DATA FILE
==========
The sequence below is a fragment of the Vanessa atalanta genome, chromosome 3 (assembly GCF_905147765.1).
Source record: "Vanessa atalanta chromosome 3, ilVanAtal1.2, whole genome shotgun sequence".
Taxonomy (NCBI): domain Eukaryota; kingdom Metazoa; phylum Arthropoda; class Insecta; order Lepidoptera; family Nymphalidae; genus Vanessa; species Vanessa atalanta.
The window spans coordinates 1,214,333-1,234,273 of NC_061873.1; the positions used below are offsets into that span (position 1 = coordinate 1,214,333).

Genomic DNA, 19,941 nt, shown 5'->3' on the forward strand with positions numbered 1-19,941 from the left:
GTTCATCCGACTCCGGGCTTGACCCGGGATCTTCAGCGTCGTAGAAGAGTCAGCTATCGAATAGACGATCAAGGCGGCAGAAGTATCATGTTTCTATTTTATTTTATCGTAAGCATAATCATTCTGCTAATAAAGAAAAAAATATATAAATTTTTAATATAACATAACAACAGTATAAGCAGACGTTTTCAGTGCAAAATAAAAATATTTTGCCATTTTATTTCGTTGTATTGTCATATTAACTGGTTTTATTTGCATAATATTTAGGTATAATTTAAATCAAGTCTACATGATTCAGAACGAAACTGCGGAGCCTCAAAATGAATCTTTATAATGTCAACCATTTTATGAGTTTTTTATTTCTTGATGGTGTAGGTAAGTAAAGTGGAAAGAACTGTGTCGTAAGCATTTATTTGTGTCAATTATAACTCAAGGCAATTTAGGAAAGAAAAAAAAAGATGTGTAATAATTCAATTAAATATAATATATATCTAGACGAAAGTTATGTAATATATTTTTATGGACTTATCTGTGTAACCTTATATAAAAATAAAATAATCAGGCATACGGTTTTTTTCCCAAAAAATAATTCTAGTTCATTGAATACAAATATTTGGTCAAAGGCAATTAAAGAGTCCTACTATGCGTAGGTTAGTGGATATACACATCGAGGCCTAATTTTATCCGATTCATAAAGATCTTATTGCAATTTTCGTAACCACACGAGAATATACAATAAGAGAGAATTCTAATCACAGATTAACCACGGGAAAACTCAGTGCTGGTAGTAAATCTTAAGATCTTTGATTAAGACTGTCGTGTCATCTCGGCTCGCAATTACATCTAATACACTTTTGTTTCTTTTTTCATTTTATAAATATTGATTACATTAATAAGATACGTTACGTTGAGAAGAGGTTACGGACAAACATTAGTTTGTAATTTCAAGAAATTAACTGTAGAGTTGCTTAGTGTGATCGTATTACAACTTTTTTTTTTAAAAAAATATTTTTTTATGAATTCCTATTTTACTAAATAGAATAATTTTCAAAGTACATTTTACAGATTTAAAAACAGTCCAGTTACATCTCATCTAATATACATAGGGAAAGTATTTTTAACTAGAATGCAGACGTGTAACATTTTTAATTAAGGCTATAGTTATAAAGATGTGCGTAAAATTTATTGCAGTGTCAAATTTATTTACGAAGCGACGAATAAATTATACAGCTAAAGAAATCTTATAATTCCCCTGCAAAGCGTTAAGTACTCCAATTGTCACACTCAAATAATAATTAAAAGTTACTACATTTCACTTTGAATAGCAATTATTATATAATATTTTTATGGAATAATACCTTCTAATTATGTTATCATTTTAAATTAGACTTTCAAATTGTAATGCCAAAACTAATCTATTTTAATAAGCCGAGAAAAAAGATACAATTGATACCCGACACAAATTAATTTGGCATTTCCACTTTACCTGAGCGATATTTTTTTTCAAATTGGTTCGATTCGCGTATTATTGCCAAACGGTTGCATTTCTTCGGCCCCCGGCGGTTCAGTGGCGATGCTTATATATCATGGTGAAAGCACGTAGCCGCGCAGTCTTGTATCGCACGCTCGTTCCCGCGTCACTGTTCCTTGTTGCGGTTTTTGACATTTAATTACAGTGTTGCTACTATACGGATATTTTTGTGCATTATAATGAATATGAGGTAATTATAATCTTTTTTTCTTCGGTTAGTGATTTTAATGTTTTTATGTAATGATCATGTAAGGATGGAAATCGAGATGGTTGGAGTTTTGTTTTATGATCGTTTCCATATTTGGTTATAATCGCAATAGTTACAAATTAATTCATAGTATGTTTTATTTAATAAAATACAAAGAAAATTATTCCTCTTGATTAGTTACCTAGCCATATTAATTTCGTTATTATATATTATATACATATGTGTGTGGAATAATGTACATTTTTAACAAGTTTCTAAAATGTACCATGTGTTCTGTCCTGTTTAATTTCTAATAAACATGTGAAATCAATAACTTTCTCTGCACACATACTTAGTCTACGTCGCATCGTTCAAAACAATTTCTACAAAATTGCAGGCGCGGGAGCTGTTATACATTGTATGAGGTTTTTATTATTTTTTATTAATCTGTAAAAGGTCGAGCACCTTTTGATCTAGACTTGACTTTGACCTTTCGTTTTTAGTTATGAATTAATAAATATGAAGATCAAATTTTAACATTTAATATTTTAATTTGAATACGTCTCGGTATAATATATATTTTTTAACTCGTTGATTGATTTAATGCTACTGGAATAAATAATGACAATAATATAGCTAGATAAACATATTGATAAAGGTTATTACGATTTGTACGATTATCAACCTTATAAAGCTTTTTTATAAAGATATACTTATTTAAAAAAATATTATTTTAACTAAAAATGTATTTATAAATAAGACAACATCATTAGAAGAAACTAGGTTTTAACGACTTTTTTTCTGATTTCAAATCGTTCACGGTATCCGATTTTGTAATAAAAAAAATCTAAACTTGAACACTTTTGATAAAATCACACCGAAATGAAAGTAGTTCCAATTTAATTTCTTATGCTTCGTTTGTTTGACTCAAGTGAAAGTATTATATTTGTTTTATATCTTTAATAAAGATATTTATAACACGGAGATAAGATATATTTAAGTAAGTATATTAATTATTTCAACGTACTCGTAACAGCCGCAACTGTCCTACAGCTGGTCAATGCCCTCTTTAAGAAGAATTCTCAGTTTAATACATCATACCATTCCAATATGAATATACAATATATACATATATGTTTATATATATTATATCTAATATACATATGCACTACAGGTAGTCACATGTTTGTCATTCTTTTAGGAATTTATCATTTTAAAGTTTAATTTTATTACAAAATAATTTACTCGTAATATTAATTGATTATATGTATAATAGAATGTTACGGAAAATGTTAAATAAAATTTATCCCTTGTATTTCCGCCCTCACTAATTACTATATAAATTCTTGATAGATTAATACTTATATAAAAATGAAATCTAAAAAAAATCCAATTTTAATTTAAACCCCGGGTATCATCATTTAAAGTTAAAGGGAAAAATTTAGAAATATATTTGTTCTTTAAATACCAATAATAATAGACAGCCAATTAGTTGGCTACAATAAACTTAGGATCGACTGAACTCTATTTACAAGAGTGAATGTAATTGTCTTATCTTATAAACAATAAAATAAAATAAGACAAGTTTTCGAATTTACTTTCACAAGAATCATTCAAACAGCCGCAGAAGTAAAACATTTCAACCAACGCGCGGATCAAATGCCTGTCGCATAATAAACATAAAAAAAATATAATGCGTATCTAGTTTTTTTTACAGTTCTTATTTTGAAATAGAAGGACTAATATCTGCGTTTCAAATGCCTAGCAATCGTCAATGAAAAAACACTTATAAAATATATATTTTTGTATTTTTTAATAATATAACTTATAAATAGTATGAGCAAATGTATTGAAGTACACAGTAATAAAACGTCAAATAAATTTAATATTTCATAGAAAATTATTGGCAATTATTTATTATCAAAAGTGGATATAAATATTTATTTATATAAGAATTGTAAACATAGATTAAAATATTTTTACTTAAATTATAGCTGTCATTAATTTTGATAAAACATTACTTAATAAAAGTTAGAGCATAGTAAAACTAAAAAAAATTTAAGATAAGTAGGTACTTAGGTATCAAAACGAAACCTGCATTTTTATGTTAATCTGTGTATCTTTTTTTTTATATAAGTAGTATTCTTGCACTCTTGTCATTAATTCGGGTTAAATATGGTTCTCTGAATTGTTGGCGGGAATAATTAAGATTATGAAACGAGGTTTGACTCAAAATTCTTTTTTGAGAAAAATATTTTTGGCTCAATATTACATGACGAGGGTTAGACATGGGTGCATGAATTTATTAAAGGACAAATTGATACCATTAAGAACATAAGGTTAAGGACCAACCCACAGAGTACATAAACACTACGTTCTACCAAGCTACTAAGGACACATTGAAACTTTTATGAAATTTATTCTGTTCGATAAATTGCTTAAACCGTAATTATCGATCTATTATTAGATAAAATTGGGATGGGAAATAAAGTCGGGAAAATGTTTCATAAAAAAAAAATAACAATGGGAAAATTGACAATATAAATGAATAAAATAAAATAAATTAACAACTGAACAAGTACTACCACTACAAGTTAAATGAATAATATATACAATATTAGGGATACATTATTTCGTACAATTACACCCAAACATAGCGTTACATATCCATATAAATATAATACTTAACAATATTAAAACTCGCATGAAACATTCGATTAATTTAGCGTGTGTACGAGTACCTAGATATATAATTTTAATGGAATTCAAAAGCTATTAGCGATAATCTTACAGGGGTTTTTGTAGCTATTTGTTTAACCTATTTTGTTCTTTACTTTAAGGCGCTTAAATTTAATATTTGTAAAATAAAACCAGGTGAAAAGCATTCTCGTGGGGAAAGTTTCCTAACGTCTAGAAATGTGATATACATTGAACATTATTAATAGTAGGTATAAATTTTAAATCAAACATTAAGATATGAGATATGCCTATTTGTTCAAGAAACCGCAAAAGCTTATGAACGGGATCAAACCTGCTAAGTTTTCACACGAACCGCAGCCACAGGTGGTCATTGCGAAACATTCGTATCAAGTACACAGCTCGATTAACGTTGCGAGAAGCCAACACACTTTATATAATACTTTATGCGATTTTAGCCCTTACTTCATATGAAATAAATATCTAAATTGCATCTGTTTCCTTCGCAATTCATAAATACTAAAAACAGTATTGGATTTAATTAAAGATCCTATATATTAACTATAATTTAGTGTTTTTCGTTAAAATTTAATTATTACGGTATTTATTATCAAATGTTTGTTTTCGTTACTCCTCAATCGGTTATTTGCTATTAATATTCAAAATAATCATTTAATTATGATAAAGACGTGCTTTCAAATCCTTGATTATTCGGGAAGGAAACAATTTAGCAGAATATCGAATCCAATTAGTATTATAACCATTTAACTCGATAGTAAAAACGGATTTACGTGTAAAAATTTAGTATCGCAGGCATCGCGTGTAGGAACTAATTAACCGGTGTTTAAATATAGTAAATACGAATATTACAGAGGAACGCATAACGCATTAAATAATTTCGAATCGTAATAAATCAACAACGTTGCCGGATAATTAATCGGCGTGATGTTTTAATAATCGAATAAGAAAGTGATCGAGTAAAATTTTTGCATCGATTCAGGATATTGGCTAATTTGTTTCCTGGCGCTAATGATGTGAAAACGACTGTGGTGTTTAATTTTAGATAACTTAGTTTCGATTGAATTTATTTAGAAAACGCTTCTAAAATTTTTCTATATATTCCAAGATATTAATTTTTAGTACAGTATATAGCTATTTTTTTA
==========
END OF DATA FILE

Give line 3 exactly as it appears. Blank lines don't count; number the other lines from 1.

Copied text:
Taxonomy (NCBI): domain Eukaryota; kingdom Metazoa; phylum Arthropoda; class Insecta; order Lepidoptera; family Nymphalidae; genus Vanessa; species Vanessa atalanta.